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22 Jun, 2014 21:13:53 BST
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Will post to United Kingdom. Read item description or contact seller for postage options. | See details
Item location:
Isle of Skye, Scotland, United Kingdom


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Highland and Gaelic Books from Skye

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BOOK DESCRIPTION: 1st Edition, 2nd Issue - original endpapers, hardback. xiv, 157pp,publisher's adverts [2pp],

CONDITION: VERY GOOD+. Covers are in excellent condition, with minimal marking/wear.  Binding sound. Very little foxing.   Stamps and blind-stamps of the Royal College of Surgeons in Ireland to title page and several other pages (I've photographed all the stamps I could find).  No foxing and no other ownership marks. A good, tight copy of Huxley's highly readable lectures (see notes and preface below).  This is a scarce Hardwicke printing.  The 1st issue appeared right at the end of 1862 and is dated thus on the title page.


Thomas Henry Huxley PC FRS (1825 –1895) was an English biologist (anatomist), known as "Darwin's Bulldog" for his advocacy of Charles Darwin's theory of natural selection and was hugely important in popularising science in the late nineteenth century.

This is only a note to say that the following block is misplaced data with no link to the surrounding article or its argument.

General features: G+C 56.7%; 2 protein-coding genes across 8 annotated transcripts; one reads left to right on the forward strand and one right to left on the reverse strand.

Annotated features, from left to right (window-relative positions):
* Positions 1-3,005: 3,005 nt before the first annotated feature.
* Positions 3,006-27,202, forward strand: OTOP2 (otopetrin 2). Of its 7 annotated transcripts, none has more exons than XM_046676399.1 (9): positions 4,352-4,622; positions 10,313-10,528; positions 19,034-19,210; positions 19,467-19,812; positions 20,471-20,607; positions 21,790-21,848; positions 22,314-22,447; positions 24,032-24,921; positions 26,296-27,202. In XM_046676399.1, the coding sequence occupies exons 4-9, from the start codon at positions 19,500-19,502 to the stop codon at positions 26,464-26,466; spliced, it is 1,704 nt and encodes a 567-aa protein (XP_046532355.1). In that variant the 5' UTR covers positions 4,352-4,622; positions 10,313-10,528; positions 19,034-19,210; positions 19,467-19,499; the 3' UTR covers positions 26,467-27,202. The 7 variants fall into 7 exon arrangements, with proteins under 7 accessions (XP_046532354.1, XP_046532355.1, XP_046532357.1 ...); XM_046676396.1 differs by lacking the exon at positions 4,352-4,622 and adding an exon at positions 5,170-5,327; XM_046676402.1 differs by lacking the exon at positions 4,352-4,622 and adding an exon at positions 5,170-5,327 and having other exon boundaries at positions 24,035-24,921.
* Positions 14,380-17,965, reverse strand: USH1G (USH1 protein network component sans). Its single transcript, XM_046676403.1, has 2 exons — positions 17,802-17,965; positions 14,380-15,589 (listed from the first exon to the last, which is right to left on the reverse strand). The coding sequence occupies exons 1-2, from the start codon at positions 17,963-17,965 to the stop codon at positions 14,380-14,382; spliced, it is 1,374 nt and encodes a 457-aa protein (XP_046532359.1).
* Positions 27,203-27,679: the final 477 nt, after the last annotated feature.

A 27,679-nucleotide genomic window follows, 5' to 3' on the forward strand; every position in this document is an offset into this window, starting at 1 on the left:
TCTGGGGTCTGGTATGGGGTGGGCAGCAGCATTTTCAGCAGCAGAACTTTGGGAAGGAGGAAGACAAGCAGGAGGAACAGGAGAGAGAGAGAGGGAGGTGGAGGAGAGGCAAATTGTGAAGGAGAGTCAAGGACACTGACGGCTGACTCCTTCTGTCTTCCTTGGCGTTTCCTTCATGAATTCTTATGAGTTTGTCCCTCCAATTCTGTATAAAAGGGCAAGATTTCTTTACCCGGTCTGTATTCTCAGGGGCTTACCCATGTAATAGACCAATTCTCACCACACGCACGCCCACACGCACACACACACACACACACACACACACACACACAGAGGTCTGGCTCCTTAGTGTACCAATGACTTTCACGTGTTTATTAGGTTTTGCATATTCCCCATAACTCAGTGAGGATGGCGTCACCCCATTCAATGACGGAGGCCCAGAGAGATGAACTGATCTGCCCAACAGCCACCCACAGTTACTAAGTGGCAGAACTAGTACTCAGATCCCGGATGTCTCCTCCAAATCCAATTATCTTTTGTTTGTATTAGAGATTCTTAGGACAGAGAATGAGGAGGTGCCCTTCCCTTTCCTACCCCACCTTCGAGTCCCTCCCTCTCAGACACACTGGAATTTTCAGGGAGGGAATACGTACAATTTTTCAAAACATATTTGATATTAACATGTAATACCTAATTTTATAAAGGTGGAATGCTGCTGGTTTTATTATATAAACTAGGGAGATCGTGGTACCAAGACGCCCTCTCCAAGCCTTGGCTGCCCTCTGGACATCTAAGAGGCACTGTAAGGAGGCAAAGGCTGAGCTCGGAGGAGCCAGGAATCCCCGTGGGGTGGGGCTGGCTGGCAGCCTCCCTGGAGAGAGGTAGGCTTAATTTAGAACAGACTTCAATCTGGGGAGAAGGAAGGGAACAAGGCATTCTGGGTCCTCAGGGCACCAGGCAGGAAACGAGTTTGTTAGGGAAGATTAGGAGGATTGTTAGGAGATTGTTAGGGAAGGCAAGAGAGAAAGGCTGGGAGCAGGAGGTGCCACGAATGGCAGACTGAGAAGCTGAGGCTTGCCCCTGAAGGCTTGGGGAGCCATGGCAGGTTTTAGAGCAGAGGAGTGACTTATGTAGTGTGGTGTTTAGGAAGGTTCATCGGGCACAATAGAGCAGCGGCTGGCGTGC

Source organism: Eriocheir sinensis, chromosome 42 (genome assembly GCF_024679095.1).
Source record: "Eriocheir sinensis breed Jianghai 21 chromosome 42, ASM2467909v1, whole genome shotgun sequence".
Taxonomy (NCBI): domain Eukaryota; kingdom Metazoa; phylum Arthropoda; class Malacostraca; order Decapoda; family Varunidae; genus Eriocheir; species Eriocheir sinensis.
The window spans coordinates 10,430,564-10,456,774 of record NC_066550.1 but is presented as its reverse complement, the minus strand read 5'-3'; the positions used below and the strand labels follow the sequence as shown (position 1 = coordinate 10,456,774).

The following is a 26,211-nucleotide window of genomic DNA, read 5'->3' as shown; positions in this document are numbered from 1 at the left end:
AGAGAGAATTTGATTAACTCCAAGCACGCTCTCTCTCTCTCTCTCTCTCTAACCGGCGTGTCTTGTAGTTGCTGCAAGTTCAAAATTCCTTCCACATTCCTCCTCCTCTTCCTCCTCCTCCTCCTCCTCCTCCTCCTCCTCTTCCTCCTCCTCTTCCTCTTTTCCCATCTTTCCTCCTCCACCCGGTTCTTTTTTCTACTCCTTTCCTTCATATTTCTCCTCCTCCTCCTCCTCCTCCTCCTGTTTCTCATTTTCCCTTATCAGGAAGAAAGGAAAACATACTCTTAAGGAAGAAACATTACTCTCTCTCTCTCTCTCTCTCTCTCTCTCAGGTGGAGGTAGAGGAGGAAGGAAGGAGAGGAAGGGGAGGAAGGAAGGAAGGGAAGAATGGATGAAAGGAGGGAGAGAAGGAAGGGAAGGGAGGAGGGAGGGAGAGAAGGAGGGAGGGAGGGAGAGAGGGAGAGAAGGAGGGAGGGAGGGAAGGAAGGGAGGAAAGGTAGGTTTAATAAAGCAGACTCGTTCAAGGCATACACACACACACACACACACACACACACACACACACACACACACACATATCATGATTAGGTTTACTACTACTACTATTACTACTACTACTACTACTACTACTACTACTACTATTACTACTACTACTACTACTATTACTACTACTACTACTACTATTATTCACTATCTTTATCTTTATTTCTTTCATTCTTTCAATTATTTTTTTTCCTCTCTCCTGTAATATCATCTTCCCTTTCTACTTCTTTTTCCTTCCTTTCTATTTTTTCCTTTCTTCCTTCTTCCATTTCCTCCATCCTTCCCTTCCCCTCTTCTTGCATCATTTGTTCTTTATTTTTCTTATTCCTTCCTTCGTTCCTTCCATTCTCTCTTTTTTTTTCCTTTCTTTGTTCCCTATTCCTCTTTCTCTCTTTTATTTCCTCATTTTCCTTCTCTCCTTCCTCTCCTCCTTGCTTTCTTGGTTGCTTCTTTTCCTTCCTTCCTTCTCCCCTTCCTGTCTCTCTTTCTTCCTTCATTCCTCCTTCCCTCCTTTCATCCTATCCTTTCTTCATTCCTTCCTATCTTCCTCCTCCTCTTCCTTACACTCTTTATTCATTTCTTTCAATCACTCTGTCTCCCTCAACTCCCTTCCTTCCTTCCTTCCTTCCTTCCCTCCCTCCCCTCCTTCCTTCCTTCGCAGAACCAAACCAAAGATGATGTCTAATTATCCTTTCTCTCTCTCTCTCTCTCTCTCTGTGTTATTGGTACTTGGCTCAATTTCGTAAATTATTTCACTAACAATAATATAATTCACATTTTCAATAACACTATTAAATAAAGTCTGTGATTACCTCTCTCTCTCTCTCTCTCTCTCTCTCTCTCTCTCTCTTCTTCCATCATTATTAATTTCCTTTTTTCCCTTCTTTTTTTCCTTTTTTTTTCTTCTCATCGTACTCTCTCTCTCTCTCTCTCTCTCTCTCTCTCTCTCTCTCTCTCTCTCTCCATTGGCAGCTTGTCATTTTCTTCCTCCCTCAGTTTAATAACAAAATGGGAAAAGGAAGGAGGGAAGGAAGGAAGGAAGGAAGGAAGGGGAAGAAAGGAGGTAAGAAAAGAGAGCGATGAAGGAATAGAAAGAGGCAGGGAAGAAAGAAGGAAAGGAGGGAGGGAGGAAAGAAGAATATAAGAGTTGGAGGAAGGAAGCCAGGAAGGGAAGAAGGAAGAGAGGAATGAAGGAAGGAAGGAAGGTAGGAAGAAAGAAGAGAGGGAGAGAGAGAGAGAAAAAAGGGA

The present work was a key title in popularising Darwin's theory of natural selection and consists of the transcription of six lectures delivered to working men at the School of Mines, Jermyn Street, where Huxley was professor.  Though he never intended these lectures to be printed he gave an agent of Robert Hardwicke (J. A. Mays) permission to take them down in shorthand with a view to their circulation.  Huxley foolishly waived any right to payment and when Hardwicke had them published they sold like hotcakes - much to Huxley's surprise and irritation. In a letter to J. D. Hooker in January 1863, he wrote: "I never imagined the lectures as delivered would be worth bringing out at all, and I knew I had no time to work them out.  Now I lament I did not publish them myself and turn an honest penny by them as I suspect Hardwicke is doing.  He is advertising them everywhere, confound him."

Later the same month the geologist Charles Lyell wrote to Huxley: "I do grudge Hardwicke very much having not only the publisher's but the author's profits...I would lose no time in considering well what steps to take to rescue the copyright of the 3rd thousand"

The actual subject of the lectures had not been hard for Huxley to determine.  In a letter to Darwin on 10 October 1862 Huxley wrote: "I can't find anything to talk to the working men about this year but your book."

Charles Darwin himself appreciated the value of Huxley's lectures before he did, and was highly complimentary in his correspondence:

"They are simply perfect.  They ought to be largely advertised; but it is very good in me to say so, for I threw down No. IV with this reflection, 'What is the good of my writing a thundering big book, when everything is in this little green book so despicable for its size?'.  In the name of all that is good and bad I may as well shut up shop altogether."

Read the  preface (from later issues) and the contents below.